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Seniors facing significant rent increase have one month to renew or move on

Eighty-two people living at Silvera's West Residence in Glamorgan have been given slightly more than a month to decide if they'll renew their lease for the new year.

If they do, their rents will rise significantly.

"I was just destroyed for the rest of the day," Linda Bowes said.

"I was like, 'Where's this money?'"

Bowes says she receives $2,000 in income each month.

If she stays, next year, her annual expenses will rise by nearly $5,600.

"By the time I grocery shop and buy my medications, there's nothing left," she said.

On Sept. 29, residents at Westview received a letter outlining the new costs.

Rent will rise from $1,000 a month to $1,360 a month.

It also comes with a new mandatory $195 fee to pay for amenities such as shuttle services, access to a guest suite for family, fitness classes and a half-dozen meals a month per unit.

At this time next year, the cost will hit $1,550 a month.

Silvera for Seniors says the costs to operate the buildings have risen sharply -- borrowing and utility costs are up and the units were always destined to move to market rate.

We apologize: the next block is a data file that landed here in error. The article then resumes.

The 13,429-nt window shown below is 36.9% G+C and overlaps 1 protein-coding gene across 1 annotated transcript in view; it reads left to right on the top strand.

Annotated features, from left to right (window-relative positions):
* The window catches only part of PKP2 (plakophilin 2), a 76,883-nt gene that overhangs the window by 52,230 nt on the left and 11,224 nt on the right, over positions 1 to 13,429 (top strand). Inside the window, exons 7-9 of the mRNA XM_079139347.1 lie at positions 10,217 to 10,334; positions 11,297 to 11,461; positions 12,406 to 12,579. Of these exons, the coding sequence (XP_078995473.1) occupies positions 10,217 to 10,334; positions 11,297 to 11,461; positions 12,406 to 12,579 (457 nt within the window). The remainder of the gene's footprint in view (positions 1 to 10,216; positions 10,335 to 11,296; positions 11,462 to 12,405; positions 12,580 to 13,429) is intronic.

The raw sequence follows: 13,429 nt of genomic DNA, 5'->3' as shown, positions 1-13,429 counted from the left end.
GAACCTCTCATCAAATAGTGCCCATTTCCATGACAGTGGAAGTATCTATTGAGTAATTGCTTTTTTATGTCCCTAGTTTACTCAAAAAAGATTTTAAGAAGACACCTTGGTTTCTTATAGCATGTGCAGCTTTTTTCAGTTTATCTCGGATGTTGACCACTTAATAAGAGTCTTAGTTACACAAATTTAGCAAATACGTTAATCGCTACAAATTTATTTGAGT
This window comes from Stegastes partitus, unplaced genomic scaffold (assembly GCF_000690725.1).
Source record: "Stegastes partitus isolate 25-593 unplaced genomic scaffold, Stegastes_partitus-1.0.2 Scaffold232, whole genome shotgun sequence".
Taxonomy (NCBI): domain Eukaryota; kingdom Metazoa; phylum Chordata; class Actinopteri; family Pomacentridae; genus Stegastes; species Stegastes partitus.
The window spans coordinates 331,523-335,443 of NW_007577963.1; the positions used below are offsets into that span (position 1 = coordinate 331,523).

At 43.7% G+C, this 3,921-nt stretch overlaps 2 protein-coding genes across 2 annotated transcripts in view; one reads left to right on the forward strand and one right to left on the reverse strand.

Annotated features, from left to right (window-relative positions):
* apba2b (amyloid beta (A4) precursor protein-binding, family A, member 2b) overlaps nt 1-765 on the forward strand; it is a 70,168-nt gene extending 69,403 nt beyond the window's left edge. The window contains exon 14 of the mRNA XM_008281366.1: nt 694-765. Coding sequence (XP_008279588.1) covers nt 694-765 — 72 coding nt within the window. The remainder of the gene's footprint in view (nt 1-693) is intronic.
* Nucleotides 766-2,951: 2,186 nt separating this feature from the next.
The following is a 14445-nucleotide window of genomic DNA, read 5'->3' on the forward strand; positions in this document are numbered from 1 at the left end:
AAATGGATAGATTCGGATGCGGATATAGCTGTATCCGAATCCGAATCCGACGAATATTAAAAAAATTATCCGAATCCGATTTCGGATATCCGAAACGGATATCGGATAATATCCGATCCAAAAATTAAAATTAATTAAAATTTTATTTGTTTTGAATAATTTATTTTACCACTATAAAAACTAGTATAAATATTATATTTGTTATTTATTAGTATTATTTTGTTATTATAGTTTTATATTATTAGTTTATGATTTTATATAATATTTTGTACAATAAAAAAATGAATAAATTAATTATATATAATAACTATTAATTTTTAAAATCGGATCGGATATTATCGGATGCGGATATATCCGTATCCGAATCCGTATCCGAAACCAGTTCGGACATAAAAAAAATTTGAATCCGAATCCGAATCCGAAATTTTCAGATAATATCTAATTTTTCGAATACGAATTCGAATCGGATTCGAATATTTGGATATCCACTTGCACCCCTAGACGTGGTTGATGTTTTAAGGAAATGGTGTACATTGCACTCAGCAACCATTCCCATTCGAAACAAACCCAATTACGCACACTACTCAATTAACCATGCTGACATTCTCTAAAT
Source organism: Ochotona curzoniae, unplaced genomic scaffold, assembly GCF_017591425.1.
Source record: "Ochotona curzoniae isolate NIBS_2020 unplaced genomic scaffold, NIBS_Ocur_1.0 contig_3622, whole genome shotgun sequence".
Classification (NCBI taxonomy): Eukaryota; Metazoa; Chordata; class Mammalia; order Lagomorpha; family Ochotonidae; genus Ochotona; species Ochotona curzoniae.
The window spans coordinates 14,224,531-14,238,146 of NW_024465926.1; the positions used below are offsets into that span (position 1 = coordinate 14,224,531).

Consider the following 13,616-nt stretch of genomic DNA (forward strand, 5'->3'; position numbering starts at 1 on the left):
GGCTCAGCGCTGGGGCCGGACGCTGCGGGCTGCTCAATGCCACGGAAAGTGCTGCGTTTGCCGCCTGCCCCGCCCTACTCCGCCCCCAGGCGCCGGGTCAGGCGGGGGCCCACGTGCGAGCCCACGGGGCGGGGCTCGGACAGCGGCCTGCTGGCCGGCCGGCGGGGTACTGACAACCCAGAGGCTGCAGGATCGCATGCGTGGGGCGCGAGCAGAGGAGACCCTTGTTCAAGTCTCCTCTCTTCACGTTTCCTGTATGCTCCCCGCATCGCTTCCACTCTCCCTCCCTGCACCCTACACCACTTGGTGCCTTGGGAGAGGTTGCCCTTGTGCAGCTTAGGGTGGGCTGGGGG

The organization operates both affordable and market-rate housing for seniors, using the additional revenue from one to support the other.

"Competitive market housing has increased significantly. A lot of that is driven by underlying costs in the market," said Kyle Fawcett, chief external relations officer with Silvera for Seniors.

"We have some catch-up to do to ensure that this building is meeting its mandate and generating the market revenue for the organization."

Current vacancy rates in Calgary are estimated at around 2.6 per cent, according to CMHC data.

The average one-bedroom apartment is just over $1,700 a month.

Calgary Housing Corporation had a waitlist of 5,300 people at the end of August.

The options are very limited.

Silvera has offered residents a six-month break on the rent portion of the increase, upping it by $180 instead of the full $360.

But including the new mandatory fee, it only brings the increase down slightly, to 46.5 per cent instead of 55.

"When we got the letters, several people were in tears, because this is their food money. The increase is their food money," said Patricia Studer, who moved in with her husband in 2022.

"So how can you do that to seniors? It breaks my heart."

"It's unfair. Like, I'm in a wheelchair and I only have one hand," said resident Donna Leleivre, who suffered a stroke four years ago.

"They're raising the rent so much that we can't survive."

A group of more than 50 residents met on Tuesday night to talk about options and next steps.

They believe they can put some pressure on Silvera, but may ultimately have no choice in a province where there are no rent-control measures to limit cost increases. Top Stories

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